States Behind Schedule In Reducing Child Mortality
98 States Behind Schedule In Reducing Child Mortality, Unicef Study Reveals
Almost 100 countries are behind schedule in reaching the globally agreed goal to reduce the rate of child deaths by two-thirds by 2015, a study released today by the United Nations Children's Fund (UNICEF) reveals.
If current trends continue, the study shows, the average death rate of children under the age of five will have fallen worldwide by only a quarter in the 25 years to 2015 - far short of the target set in the Millennium Development Goals (MDGs).
While much of the industrialized world, the Middle East, North Africa, Latin America, the Caribbean, East Asia and the Pacific is on target to achieve the MDG, many nations in sub-Saharan Africa, South Asia, and Central and Eastern Europe lag far behind.
UNICEF Executive Director Carol Bellamy said there are 11 million preventable child deaths every year because far too many children still do not have access to basic services, such as health care, sanitation and clean water.
"It is incredible that in an age of technological and medical marvels, child survival is so tenuous in so many places, especially for the poor and marginalized. We can do better than this," she said.
Inadequate birthing conditions are responsible for the most preventable deaths: without skilled attendants during delivery or help for the mother, many babies fall victim almost immediately to infectious and parasitic diseases such as diarrhoea, malaria and measles. Acute respiratory infections, malnutrition and HIV/AIDS are among the biggest causes.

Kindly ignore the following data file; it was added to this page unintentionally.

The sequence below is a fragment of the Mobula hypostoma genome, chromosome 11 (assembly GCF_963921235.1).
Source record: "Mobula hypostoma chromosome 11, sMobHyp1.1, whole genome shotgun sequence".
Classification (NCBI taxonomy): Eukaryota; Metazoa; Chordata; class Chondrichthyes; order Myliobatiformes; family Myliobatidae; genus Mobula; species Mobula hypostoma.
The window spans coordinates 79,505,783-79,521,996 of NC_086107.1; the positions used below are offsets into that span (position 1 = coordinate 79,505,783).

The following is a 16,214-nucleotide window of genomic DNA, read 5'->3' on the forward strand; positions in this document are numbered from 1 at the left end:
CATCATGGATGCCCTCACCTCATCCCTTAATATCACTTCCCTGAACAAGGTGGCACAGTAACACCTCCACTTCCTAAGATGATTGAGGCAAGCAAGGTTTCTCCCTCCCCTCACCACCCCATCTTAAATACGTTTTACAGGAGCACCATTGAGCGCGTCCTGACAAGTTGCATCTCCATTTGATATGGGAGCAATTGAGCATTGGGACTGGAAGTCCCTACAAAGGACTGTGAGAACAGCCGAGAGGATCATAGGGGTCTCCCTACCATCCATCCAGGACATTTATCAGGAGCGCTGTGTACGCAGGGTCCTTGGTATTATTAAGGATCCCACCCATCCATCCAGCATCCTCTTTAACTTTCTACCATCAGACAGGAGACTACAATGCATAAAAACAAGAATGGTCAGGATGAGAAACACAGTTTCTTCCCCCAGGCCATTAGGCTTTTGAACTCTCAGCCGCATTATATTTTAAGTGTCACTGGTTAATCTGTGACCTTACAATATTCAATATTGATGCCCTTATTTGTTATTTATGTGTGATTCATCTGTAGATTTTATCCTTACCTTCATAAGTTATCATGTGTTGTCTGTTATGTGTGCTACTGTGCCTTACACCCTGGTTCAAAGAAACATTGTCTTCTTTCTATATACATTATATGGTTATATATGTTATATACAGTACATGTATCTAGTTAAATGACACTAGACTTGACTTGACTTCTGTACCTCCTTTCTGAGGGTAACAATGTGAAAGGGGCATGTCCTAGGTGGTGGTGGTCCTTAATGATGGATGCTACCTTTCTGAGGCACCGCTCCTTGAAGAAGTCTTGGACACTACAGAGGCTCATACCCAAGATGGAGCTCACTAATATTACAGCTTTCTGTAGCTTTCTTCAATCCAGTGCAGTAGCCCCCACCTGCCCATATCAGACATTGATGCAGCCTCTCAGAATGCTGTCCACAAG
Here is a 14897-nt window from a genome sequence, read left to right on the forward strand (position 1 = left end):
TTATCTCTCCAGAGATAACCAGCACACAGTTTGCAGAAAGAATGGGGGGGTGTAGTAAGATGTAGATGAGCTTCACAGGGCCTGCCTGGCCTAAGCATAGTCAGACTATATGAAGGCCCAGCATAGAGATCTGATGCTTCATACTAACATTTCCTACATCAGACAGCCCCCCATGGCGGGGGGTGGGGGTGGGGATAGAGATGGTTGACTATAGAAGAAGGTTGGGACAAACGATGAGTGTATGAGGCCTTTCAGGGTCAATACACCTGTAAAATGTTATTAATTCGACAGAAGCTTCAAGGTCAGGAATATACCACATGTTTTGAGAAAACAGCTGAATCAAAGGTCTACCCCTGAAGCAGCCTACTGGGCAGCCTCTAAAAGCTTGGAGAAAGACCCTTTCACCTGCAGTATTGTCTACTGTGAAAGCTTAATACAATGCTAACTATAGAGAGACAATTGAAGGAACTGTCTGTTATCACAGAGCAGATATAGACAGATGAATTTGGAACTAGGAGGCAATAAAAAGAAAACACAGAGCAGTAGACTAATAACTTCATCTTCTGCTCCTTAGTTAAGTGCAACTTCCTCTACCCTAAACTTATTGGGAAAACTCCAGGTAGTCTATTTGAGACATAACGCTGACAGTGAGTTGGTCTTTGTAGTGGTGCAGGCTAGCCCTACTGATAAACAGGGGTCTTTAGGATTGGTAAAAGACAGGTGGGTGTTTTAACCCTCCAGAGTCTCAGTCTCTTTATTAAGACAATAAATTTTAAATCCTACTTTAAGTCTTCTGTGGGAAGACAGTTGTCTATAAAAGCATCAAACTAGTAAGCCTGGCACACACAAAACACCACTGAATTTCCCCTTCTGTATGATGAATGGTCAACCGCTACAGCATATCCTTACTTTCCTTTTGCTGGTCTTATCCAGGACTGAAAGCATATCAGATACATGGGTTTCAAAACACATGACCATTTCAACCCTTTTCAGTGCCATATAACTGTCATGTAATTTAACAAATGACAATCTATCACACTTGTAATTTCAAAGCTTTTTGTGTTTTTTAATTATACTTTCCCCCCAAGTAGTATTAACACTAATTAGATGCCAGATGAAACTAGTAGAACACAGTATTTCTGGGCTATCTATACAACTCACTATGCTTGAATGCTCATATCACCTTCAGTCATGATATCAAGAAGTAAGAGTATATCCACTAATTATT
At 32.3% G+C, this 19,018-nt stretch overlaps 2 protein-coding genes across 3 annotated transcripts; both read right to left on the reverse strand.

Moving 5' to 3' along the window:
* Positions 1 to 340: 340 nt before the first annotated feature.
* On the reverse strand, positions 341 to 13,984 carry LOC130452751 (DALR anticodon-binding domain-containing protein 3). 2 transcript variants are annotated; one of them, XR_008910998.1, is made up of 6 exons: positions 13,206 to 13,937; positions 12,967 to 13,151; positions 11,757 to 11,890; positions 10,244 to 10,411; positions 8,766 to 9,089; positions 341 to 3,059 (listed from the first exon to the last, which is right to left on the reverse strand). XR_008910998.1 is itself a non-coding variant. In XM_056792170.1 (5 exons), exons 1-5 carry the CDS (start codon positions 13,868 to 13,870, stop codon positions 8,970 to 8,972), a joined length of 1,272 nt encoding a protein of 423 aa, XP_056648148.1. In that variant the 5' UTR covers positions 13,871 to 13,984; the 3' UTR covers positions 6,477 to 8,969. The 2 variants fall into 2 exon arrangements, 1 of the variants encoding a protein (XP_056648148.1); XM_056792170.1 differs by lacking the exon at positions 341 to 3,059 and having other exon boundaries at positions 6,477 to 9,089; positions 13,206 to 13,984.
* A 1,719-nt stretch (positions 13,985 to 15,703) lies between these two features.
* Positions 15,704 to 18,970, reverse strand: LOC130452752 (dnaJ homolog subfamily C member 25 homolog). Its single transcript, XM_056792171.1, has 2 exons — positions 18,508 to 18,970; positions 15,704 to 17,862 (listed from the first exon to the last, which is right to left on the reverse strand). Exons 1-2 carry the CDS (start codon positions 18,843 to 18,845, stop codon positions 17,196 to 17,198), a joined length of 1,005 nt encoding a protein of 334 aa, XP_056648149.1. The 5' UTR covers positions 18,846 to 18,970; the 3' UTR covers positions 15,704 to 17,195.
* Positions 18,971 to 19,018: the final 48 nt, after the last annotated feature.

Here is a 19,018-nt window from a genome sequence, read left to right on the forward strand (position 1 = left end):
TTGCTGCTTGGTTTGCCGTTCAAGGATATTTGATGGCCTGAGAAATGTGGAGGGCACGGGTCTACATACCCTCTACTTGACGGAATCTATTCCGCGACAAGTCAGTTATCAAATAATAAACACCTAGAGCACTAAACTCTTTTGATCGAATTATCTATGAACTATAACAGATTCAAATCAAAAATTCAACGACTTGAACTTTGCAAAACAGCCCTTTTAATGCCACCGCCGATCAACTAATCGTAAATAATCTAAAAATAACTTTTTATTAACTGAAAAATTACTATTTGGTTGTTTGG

"The world has the tools to improve child survival, if only it would use them," Ms. Bellamy said. She called for greater spending on vaccines, micro-nutrient supplements and insecticide-treated mosquito nets, which "don't cost much, and would save millions of children."
The study highlights the vast discrepancy in child mortality rates between rich and poor States. One out of every six children in sub-Saharan Africa die before they reach the age of five, compared to one in every 143 in the industrialized world.
Sierra Leone, despite a small improvement, retains the worst rates on the planet. In 2002 there were 284 deaths for every 1,000 births. The most successful nation is Sweden, which has cut its child mortality rate to three deaths per 1,000 births.
Overall, 90 countries - including 53 in the developing world - are on target to achieve the MDG, but another 98 developing nations trail behind.
In 11 States, the rates have actually worsened since 1990, partly because of HIV/AIDS. Those countries are Botswana, Cambodia, Cameroon, Côte d'Ivoire, Iraq, Kazakhstan, Kenya, South Africa, Swaziland, Uzbekistan and Zimbabwe.